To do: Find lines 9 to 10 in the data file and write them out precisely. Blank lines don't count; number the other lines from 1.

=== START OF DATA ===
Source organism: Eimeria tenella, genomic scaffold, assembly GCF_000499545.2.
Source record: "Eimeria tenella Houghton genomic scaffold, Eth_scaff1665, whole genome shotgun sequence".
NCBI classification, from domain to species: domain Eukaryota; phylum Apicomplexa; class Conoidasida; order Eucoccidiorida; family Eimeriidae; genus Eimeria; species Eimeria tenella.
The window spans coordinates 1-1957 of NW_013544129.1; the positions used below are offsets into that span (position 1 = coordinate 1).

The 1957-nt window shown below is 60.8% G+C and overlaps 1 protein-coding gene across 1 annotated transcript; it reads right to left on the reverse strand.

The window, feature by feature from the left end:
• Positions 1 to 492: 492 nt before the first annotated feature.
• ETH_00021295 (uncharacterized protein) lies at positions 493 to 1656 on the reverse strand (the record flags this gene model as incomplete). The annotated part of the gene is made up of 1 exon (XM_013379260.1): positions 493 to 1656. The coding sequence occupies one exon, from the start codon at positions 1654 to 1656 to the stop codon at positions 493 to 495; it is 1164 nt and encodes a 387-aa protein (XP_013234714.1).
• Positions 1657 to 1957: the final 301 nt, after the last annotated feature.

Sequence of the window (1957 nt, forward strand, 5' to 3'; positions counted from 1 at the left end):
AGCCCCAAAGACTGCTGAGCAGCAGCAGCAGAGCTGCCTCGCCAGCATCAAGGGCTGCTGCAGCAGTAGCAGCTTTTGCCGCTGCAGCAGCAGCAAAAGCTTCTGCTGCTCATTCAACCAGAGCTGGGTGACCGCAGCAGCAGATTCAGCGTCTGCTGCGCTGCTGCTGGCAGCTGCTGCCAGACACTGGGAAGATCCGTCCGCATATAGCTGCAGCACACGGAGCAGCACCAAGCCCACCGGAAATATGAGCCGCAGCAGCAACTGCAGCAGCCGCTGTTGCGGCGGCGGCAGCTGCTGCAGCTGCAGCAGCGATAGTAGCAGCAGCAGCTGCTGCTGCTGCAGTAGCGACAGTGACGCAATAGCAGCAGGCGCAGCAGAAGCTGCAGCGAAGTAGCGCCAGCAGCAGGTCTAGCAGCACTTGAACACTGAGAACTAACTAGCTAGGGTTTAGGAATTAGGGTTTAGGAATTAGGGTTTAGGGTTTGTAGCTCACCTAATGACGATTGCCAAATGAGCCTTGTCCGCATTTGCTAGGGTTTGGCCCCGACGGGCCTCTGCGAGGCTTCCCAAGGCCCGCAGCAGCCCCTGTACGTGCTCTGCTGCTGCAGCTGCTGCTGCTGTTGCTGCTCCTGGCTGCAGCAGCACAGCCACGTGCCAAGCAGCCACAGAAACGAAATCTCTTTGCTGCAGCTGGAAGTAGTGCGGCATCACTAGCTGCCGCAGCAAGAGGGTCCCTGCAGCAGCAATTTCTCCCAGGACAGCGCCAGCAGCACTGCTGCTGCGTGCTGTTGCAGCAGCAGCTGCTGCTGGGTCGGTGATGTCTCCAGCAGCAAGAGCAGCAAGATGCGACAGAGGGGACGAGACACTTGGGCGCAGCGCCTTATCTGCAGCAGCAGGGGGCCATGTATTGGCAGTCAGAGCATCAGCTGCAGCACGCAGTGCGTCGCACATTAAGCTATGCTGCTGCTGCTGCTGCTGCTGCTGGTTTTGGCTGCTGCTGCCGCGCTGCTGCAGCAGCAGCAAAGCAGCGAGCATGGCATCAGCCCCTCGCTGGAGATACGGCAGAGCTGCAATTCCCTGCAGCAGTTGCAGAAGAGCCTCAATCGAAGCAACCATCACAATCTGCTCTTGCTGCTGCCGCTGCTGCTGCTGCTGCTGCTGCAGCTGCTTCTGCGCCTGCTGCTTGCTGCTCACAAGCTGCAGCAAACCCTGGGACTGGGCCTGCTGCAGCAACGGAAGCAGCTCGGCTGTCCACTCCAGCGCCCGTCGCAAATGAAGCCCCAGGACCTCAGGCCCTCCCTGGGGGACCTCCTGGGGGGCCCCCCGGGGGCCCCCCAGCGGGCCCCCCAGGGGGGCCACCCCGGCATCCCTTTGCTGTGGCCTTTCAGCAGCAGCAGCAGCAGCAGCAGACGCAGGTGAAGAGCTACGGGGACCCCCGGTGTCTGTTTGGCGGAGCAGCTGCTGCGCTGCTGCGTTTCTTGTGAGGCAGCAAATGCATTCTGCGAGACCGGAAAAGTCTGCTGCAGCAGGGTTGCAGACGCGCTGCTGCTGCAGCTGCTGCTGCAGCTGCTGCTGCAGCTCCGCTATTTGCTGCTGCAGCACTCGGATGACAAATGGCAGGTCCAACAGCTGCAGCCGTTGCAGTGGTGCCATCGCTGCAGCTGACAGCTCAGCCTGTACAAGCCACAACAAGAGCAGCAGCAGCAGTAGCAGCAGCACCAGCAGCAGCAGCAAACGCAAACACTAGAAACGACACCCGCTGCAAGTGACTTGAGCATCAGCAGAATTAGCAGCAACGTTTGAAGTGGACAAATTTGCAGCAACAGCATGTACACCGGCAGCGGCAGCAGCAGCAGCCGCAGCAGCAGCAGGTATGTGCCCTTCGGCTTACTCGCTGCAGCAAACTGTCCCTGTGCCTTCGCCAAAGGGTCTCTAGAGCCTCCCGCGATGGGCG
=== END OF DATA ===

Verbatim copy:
• Positions 1657 to 1957: the final 301 nt, after the last annotated feature.

Sequence of the window (1957 nt, forward strand, 5' to 3'; positions counted from 1 at the left end):